Egypt's New Feminism



Women of Egypt



Women and women's organizations played a pivotal role in the 2011 overthrow of Hosni Mubarak. Despite their contributions, their legal and social status remains unsteady. The idea of the woman activist is not new – women have been championing national causes since the 1920s. However, as was the case in the past, the revolution has shed light on the tension that exists between what it means to be a secular feminist in Egypt and what it means to be an Islamic feminist.
         
  While both streams of feminism are grounded in feminist discourse and are derivatives of the local culture, Islamic feminism is an “articulation of feminism within an Islamic paradigm” . To those in the movement, secular feminism is viewed as being in stark contradiction to both Islamic and Egyptian values. Unlike the campaigns of secular feminism, which demand equal rights, Islamic feminism does not seek to compete with men in all levels of society, because they concur that men and women are not equals.

The Sisterhood, the female wing of the Muslim Brotherhood, are feminists in their own right, fighting for political emancipation and increased participation in politics, all within the context of a patriarchal movement. Muslim Brotherhood ideology denies that it holds an anti-feminist agenda – rather, it views men and women as holding different roles in society which must be fulfilled to bring about harmony.  There is a curious contradiction that one would imagine to exist between the ideas of feminism and the Brotherhood’s party line, but for Member of Parliament Azza al-Garf, this is merely a construct of Western thinkers. As a member of the Egyptian People’s Assembly, winning a party seat in the 2011 elections, Azza recognizes that her work and “the success of the women this time paves the way for other women in future parliaments” .  As she sees it, her role will allow Egyptians to see more and more capable women taking active roles in politics and in their communities, without needing to enact the Mubarak-era requirement that sixty-four seats in parliament be reserved for women. In a reversal of the laws enacted under the leadership of Suzanne Mubarak, who was the head of the National Council for Women, Azza believes that the status of women will be raised through an articulation of Shaaria law and the use of the Koran as the guiding lines of the constitution. She contends that women can fulfill their role as a housewife as well as a politician. As such, her political alignment is a practical articulation of the Koran, which can be seen in her advocating for stricter divorce laws as well as the legalization of female genital mutilation policies, which, she believes, will improve the lives of women in her country. Her platform stands in harmony with Islamic values, and religiosity permeates every aspect of life and must be applied accordingly.  Female genital mutilation is not consistently recognized as an Islamic practice, though al-Garf uses Islamic rhetoric to defend it, its validity is questioned by other Islamic groups.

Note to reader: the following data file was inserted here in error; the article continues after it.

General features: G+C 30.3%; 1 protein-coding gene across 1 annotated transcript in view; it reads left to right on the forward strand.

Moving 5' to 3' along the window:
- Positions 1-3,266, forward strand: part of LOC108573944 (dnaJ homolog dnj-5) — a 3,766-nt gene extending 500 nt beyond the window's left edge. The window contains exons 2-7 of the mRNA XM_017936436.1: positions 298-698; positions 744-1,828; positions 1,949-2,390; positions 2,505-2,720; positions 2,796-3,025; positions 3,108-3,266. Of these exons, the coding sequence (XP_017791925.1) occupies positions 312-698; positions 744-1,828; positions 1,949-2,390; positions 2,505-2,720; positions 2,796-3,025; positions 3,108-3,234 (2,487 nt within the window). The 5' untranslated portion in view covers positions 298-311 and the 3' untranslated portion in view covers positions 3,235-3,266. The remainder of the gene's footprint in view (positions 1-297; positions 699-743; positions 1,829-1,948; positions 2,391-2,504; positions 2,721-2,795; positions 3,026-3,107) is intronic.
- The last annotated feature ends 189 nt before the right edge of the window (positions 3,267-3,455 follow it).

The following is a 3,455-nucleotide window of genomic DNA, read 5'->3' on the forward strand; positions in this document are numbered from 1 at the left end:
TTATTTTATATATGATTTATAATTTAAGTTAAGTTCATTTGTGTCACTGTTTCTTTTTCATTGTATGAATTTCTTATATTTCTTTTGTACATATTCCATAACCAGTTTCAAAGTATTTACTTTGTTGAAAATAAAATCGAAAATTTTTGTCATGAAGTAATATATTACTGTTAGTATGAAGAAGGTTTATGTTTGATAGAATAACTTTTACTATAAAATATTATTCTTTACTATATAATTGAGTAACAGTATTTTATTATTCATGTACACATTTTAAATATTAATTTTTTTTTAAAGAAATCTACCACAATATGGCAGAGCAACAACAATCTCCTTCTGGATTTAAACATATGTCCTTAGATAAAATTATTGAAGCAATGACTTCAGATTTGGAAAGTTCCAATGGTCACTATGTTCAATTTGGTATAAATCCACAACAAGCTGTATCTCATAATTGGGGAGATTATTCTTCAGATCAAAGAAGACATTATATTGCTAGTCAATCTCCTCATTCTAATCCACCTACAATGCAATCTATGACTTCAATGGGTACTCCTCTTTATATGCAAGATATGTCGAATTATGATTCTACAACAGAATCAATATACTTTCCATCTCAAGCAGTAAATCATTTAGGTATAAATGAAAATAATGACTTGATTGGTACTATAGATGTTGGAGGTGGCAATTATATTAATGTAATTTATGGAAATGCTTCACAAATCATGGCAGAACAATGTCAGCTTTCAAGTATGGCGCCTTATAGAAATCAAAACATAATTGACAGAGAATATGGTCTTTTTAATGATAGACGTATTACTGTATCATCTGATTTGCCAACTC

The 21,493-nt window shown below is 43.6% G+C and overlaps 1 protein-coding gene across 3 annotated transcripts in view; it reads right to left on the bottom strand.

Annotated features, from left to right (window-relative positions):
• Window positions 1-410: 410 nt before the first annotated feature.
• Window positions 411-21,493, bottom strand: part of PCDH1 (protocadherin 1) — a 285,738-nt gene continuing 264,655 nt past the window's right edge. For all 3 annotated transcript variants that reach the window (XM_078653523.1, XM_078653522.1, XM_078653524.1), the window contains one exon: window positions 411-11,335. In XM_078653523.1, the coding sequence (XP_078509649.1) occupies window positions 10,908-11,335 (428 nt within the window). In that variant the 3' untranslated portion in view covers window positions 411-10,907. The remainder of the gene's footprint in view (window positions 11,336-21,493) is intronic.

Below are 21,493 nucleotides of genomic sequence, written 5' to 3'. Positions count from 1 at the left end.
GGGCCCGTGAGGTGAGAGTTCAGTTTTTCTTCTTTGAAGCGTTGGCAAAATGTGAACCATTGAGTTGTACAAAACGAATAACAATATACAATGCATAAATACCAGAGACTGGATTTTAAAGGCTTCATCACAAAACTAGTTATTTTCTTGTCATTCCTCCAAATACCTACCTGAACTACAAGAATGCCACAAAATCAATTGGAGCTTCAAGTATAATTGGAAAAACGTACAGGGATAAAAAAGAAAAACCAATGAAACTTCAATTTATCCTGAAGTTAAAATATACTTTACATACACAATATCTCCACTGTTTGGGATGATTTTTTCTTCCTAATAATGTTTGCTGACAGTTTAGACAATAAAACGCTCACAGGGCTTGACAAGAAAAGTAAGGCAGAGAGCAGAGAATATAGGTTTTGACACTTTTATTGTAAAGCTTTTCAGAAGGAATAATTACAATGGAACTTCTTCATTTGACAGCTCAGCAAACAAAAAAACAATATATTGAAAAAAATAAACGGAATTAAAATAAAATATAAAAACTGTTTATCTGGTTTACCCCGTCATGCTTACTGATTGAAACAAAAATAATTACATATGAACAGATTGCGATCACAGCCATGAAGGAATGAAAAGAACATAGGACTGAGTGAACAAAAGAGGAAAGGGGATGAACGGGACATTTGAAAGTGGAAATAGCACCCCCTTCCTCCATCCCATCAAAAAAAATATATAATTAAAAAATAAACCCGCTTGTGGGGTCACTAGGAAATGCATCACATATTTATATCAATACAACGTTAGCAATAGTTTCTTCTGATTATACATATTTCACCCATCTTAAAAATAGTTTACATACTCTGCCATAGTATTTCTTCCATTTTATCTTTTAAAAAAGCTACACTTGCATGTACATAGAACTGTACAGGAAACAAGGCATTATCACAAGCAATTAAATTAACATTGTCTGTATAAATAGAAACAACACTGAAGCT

Yet, this face of equality that Azza believes the Brotherhood provides is what former party member Intissar Abdel Moneim decries as an “internalization ofoppression as women are socialized in a way that compels them to accept maledominance within the organization—and the household” . It is clear that Egyptian women have proven that they can organize and articulate their desire for reform, but what remains undetermined is which voice will define what it means to be a modern Muslim woman in Egypt.


Photo: http://opinionessoftheworld.com/2011/01/31/egyptian-women-take-to-the-streets-alongside-the-men-to-protest-the-government/

Ariel Brickman

Diwaniyya Contributor

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